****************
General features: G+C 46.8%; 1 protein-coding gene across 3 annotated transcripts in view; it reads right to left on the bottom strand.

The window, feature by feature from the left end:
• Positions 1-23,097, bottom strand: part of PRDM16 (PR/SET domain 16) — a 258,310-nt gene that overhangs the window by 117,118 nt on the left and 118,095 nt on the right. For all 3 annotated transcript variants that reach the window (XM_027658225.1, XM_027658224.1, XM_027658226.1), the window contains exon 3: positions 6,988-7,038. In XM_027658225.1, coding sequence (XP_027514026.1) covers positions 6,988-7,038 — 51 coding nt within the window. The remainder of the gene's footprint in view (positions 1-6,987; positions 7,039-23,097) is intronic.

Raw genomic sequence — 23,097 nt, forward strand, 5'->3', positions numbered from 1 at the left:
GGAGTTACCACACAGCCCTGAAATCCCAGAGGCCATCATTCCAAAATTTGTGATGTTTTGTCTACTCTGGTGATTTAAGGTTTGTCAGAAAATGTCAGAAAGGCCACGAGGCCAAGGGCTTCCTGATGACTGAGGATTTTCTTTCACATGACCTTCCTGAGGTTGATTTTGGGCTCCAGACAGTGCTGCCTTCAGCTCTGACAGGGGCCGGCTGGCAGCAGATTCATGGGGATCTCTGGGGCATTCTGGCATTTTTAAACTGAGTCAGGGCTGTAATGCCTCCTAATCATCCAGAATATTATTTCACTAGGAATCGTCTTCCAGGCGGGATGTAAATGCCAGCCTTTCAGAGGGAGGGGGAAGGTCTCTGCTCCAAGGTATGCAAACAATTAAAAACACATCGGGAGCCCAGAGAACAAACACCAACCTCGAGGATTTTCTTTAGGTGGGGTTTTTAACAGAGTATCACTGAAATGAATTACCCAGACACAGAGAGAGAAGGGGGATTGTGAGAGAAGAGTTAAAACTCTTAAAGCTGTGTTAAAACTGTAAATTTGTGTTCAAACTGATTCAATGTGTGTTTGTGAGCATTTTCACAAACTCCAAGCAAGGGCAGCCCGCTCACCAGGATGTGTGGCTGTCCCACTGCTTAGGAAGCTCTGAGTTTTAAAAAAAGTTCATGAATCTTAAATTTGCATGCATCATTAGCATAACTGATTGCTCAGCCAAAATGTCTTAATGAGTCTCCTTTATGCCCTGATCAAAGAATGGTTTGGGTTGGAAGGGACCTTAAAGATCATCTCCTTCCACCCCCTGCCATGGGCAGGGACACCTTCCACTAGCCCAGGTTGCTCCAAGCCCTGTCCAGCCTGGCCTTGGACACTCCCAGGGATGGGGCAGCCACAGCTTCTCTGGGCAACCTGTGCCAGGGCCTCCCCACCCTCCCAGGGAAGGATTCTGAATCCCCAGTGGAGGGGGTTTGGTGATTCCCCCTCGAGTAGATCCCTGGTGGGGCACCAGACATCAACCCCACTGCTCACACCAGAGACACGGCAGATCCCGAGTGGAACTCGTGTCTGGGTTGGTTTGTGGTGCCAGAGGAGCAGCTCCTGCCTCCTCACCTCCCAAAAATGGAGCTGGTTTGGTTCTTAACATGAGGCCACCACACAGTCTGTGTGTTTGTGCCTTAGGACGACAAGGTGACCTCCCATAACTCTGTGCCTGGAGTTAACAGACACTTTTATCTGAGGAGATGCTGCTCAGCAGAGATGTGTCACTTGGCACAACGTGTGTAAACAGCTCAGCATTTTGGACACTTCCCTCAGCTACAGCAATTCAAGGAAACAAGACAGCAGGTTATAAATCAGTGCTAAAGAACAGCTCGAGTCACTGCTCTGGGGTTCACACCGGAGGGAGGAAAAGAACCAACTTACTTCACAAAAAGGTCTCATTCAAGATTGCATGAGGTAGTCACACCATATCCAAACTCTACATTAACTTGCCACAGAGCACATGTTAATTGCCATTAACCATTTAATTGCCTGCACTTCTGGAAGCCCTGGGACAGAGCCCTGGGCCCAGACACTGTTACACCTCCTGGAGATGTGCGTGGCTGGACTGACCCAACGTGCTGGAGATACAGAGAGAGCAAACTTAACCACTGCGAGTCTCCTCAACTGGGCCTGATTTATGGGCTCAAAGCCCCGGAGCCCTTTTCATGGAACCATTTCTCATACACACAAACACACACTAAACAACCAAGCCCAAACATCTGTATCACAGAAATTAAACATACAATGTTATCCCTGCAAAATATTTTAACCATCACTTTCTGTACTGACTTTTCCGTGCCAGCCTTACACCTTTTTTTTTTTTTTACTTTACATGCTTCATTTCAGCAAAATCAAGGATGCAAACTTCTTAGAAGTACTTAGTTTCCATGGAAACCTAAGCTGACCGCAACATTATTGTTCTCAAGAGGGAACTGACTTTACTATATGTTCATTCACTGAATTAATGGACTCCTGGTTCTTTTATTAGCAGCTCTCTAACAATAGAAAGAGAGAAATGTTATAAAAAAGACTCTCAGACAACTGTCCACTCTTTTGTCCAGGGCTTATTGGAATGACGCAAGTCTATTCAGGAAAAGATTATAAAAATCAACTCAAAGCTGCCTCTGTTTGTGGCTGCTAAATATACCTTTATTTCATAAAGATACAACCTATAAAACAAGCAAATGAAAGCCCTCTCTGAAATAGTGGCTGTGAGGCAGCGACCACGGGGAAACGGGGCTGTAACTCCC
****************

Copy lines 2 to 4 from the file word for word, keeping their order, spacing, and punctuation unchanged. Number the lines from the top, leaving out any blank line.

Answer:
The window, feature by feature from the left end:
• Positions 1-23,097, bottom strand: part of PRDM16 (PR/SET domain 16) — a 258,310-nt gene that overhangs the window by 117,118 nt on the left and 118,095 nt on the right. For all 3 annotated transcript variants that reach the window (XM_027658225.1, XM_027658224.1, XM_027658226.1), the window contains exon 3: positions 6,988-7,038. In XM_027658225.1, coding sequence (XP_027514026.1) covers positions 6,988-7,038 — 51 coding nt within the window. The remainder of the gene's footprint in view (positions 1-6,987; positions 7,039-23,097) is intronic.

Raw genomic sequence — 23,097 nt, forward strand, 5'->3', positions numbered from 1 at the left: